• We made a decision at home several years ago to stop buying bottled water. I was able to filter and save many pitchers of water on Friday night but if a storm hit us by surprise and we lost water, we’d have been sunk. Honestly, I’m not sure about this one. I still don’t want to buy bottled water but perhaps we need an emergency stash or a filtration system.
  • It’s time to buy that generator that Maki has been bugging me about!
  • I needed to be more creative about finding non-electronic ways to entertain my children.

Even though I was annoyed and bothered by the inconvenience of not having power for five days, I’m grateful that the situation wasn’t worse and we had the means to stay in a hotel for a few days. I learned a lot about how to survive the next storm or disaster. How about you? How did you fare and what did you learn?

 

11 thoughts on “How I Survived Last Week’s Power Outage and What I Learned About Disaster Prep

  1. I used three ten-pound bags of ice to turn our freezer into a good old ‘ice box’. Keeping it shut let everything stay frozen for 48+ hours.

  2. We learned a few lessons, too. We were lucky enough to have power fully up and running by Sunday afternoon. But before that, it would come on for anywhere from 5 minutes to an hour. The power going off and on like that fried the hard drive on our Tivo. We had it on a surge protector, but we should have just unplugged it after the initial outage.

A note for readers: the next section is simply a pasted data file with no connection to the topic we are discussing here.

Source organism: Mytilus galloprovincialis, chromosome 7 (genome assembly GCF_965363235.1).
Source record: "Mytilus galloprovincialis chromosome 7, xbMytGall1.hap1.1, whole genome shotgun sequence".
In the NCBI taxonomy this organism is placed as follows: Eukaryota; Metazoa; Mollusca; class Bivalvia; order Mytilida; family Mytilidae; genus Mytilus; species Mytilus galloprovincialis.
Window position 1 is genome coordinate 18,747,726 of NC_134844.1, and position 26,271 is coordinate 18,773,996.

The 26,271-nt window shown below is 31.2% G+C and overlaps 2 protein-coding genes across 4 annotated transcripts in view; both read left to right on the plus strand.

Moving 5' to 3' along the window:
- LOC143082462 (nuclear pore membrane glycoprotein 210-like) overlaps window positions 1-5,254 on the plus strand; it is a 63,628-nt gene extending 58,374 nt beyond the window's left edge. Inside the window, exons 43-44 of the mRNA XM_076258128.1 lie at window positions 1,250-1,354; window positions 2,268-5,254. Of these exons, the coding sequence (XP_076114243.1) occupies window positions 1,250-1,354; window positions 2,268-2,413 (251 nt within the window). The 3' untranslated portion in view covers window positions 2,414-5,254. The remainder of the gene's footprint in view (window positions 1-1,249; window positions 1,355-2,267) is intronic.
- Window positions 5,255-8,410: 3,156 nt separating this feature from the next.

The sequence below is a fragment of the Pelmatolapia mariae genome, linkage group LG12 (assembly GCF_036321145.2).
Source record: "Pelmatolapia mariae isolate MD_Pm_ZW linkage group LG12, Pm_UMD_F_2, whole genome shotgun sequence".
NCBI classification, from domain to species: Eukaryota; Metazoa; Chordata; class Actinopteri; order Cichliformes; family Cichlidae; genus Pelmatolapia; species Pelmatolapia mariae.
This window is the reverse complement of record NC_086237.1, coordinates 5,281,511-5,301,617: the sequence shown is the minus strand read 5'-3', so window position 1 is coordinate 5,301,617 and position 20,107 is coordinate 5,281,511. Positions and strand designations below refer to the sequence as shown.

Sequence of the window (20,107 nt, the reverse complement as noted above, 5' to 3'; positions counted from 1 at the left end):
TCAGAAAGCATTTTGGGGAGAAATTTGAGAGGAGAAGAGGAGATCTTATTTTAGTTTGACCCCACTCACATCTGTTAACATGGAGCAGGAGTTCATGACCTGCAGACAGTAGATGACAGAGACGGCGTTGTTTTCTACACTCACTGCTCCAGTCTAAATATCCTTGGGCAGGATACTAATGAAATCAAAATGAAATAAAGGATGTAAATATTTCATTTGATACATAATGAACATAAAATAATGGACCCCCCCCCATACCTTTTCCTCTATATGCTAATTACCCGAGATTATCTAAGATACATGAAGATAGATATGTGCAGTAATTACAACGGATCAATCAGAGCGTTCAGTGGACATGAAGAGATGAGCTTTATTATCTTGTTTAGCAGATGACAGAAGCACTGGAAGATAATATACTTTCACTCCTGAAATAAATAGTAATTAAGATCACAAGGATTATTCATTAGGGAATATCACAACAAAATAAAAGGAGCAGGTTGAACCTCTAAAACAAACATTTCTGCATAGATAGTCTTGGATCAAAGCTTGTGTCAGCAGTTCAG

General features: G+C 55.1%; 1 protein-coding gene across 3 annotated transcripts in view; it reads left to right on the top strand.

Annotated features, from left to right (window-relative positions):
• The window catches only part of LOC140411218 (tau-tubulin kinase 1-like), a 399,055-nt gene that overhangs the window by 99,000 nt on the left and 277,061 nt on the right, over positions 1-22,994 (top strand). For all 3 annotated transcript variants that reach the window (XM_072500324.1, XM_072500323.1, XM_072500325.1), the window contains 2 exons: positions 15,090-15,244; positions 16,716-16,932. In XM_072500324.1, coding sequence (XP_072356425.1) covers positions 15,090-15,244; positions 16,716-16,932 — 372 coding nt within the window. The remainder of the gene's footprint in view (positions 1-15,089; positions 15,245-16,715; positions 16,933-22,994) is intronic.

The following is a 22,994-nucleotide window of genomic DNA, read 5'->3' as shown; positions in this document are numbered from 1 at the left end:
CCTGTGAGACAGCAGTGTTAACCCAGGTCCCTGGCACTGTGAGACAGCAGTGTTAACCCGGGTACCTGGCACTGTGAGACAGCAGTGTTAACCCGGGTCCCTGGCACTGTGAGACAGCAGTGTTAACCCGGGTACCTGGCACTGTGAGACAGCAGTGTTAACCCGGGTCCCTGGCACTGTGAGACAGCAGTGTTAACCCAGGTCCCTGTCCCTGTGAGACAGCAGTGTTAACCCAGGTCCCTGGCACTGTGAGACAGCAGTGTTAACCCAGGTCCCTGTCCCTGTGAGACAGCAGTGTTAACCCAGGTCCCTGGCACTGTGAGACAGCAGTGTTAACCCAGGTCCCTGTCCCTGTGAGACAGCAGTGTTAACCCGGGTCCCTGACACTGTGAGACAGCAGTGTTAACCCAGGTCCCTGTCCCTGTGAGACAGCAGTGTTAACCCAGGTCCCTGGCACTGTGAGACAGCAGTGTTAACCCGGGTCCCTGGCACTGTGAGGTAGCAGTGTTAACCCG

Also, the 3g and 4g in our neighborhood is useless when the power goes out and everyone is trying to use it. Although we knew this one from the big snow storms a couple years ago.

    I think the power in Crystal City is more stable because much of it is underground.

  3. We were luckier than most in that we were only out of power during the night the storm hit, and it was back on by mid-morning.

    What we weren’t so lucky on was major tree damage in and around our house. Giant fallen branches in several places in my yard, which are still there because they’re too heavy to move, and too big to handsaw easier. And there are plenty more trees in and around the house, and many of our neighbors have had the same problem. So, we’re thinking we should probably get a chainsaw.

    Also, we realized that we really should have a 72-hour disaster preparedness kit, like this site talks about making: http://72hours.org/build_kit.html

  4. Ice was really hard to come by the first couple of days in my neighborhood. The grocery stores ran on generators for half a day or so, and stayed open even after they stopped trying to refrigerate things, but all of them sold out of ice almost as soon as they got it. We were lucky to get a bag Sunday morning at about 7am, but couldn’t find any Saturday or later on Sunday. We put some of our less-perishable stuff (OJ, apples, etc) in the cellar where it was nice and cool and it kept ok down there.

  5. In terms of non-electronic entertainment, my bookshelf full of boardgames definitely comes in handy.